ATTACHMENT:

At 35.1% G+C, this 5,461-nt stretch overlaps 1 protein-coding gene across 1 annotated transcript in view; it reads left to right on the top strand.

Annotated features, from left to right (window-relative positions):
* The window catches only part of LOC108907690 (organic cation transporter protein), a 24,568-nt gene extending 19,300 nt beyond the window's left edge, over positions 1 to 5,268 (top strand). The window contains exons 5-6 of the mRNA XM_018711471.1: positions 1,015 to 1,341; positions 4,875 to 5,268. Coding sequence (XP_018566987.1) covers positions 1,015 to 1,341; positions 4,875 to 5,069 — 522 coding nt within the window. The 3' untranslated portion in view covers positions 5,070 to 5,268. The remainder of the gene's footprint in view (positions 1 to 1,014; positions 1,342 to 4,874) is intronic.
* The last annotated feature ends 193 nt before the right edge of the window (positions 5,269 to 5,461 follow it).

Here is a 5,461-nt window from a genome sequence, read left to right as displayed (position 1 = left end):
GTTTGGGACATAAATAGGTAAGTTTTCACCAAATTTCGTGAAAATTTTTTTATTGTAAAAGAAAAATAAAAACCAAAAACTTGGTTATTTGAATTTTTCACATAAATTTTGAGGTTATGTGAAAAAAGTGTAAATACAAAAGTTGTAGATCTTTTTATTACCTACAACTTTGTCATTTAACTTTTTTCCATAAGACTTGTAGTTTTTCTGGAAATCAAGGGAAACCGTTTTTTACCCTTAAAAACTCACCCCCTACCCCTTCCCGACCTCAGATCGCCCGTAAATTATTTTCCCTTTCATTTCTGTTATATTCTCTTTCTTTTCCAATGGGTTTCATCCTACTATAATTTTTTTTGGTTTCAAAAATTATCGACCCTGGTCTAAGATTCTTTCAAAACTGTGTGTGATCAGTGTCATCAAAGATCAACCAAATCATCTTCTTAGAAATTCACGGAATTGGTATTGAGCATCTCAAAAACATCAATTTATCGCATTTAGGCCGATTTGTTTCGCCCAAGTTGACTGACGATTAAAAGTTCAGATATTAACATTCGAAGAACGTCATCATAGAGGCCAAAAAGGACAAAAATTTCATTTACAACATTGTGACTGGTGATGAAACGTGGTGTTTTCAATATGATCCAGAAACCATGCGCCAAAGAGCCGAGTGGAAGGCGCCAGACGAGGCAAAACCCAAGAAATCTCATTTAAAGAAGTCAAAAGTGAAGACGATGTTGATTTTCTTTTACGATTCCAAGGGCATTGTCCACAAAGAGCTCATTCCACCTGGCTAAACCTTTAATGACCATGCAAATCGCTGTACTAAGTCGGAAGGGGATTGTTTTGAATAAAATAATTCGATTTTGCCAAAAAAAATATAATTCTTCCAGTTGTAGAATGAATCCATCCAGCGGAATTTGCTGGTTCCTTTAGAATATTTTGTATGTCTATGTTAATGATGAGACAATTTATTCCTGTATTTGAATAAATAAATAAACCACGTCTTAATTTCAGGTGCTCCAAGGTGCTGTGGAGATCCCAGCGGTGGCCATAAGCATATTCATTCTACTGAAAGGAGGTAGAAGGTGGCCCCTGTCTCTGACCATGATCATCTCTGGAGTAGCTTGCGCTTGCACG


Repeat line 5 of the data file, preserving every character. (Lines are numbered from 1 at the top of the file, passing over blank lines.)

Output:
Here is a 5,461-nt window from a genome sequence, read left to right as displayed (position 1 = left end):